by Roland Hwang, reposted from NRDC’s Switchboard
Top safety regulators at the National Highway Traffic Safety Transportation Administration (“NHTSA”) have closed the books on the Chevy Volt safety investigation. NHSTA concluded last Friday that it does not believe the Volt and other electric vehicles “pose a greater risk of fire than gasoline-powered vehicles.” This is good news for drivers, the economy, and our energy future.
Unfortunately, there are some in Washington D.C. that are attempting to turn a prudent safety investigation into a referendum on our nation’s commitment to clean energy and ending our dependence on oil. Congressman Darrell Issa will hold a hearing today with the country’s top safety regulator, David Strickland, and the CEO of GM, Dan Akerson, as the main witnesses.
Let’s quickly review the facts of the investigation:
- First, no fires have been reported in real-world to be caused by lithium ion batteries that power the Volt and other electric vehicles including the Nissan Leaf, Tesla Roadster, and the hybrid versions of the Hyundai Sonata, Infinity M35, Buick LaCrosse, and Mercedes S400. The Volts in question caught fire under laboratory test conditions that NHSTA and GM were unable to replicate in subsequent tests. With an abundance of caution due to the novelty of the technology, NHTSA chose to launch its safety investigation in the absence of any real world incidents, something it rarely does.
- Second, GM moved quickly to install retrofits that strengthen the battery case and ensure the integrity of the liquid cooling system. Crash tests by both NHTSA and GM of Volts with these modifications have produced no fires.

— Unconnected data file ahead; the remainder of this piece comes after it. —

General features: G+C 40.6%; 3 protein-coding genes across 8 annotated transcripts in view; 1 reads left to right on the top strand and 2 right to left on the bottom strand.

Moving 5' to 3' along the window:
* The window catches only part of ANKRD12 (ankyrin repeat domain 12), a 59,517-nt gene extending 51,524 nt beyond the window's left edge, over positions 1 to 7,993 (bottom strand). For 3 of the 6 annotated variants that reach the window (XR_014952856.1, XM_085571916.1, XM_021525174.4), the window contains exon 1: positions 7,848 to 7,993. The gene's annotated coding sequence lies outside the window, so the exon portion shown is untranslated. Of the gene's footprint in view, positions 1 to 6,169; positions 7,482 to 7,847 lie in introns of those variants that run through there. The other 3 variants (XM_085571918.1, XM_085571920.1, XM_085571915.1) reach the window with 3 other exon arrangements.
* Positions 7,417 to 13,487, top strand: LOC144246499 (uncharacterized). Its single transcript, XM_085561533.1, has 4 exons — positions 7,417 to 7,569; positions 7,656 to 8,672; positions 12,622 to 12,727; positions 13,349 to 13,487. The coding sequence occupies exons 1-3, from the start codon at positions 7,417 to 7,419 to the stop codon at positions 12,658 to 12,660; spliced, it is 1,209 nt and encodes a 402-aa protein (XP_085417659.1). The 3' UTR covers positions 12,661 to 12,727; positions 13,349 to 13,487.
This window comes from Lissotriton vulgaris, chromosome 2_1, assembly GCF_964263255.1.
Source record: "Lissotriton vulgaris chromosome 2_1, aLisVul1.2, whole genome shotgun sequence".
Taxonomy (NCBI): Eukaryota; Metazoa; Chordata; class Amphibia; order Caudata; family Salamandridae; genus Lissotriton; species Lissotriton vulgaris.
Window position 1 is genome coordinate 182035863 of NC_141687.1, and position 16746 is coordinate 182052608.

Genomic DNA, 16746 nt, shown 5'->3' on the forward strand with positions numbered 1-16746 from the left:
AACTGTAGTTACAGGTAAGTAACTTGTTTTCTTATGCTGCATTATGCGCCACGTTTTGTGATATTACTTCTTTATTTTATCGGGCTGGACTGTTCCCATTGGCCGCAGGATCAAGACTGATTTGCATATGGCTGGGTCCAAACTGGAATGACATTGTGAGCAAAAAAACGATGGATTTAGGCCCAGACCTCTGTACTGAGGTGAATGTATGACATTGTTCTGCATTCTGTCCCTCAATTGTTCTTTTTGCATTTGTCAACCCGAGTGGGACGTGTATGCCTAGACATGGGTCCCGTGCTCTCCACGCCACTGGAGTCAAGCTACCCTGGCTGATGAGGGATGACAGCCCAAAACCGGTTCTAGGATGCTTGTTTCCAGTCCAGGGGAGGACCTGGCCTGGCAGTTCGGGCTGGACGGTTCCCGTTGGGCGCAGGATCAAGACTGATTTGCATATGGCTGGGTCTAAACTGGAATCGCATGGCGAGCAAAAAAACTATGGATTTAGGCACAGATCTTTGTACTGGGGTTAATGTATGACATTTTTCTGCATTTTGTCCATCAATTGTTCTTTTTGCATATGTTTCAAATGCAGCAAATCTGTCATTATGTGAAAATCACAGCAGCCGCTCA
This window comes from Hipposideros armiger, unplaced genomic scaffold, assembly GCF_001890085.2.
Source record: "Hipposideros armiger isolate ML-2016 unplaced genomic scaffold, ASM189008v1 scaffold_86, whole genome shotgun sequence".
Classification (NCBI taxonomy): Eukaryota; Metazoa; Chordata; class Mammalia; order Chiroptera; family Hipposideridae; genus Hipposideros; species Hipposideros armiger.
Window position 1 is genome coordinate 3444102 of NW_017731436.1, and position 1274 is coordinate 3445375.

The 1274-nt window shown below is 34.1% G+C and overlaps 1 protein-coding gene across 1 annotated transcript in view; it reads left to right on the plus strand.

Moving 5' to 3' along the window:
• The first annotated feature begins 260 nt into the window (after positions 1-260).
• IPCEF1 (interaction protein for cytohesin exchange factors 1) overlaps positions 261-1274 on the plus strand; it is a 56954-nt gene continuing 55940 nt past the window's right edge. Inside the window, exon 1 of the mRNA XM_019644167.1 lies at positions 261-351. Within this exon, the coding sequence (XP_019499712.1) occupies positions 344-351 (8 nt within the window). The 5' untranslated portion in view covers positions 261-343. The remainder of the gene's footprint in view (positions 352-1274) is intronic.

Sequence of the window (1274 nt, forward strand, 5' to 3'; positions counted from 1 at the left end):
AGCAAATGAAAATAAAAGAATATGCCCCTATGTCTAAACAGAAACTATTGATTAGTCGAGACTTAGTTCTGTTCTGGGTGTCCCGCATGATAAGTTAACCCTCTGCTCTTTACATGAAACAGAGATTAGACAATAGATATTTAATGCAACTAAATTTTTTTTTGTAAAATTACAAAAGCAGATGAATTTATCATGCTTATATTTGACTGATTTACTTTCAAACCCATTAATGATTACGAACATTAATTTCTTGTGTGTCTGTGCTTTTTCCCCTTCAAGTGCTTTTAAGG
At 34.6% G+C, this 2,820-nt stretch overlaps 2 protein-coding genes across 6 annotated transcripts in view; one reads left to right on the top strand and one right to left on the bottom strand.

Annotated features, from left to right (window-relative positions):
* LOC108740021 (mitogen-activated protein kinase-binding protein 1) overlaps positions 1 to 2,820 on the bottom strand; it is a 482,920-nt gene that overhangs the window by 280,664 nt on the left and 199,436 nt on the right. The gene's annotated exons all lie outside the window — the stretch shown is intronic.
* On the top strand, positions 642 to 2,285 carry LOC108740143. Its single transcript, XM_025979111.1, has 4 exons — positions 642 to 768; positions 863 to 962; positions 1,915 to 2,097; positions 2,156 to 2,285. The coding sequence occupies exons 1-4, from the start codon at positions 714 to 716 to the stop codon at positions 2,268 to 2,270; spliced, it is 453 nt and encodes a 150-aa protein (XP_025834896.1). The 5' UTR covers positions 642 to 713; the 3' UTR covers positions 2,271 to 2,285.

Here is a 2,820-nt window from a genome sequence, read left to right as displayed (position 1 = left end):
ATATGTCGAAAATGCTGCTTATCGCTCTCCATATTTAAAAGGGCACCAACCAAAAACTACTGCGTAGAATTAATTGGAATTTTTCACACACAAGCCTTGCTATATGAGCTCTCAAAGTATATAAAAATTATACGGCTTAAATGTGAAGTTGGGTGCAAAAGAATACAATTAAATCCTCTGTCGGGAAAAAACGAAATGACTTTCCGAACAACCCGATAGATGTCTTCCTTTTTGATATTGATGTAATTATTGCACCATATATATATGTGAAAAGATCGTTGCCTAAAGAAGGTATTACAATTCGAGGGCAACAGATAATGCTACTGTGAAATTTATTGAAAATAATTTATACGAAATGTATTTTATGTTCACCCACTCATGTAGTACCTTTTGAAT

- Third, gasoline vehicles carry a significant risk of fire. According to the National Fire Protection Association, there were 184,500 reported vehicles fires in 2010. This is high rate of fire, about 0.75 fires for every 1,000 vehicles. With about 17,000 Volts and Leafs driven tens of millions miles to date, the first year of electric vehicle experience supports NHTSA’s conclusion that the Volt and other electric vehicles do not pose a greater risk of fire than gasoline-powered vehicles.
The Volt received the highest ratings possible for overall safety from both NHTSA and the independent Insurance Institute for Highway Safety (”IIHS”), neither of which intends to alter its ratings as a result of the investigation. The IIHS crash tests found no evidence of damage to the Volt’s battery packs. “If we had found that the battery pack had been damaged or certainly if we had subsequent concerns about fire risk — that would have raised red flags,” IIHS spokesman Russ Rader told Reuters.
Rather than promoting clean energy technologies to get America off oil, electric vehicle naysayers in Washington D.C. have chosen instead to attack the Volt. If successful, these attacks will only serve to benefit oil-exporting countries in the Middle East and elsewhere, at the expensive of workers building electric cars in Michigan, Tennessee, and California.
Fortunately, Volt owners know better. Ninety-three percent of Volt drivers told Consumer Reports they would “definitely buy (the Volt) again,” the highest ranking of any car ever included in the survey. That’s a hopeful sign that consumers are ignoring the political theatrics and are voting with their wallets for an oil free future.
Roland Hwang is the transportation program director for NRDC’s energy program. This piece was originally published at NRDC’s switchboard.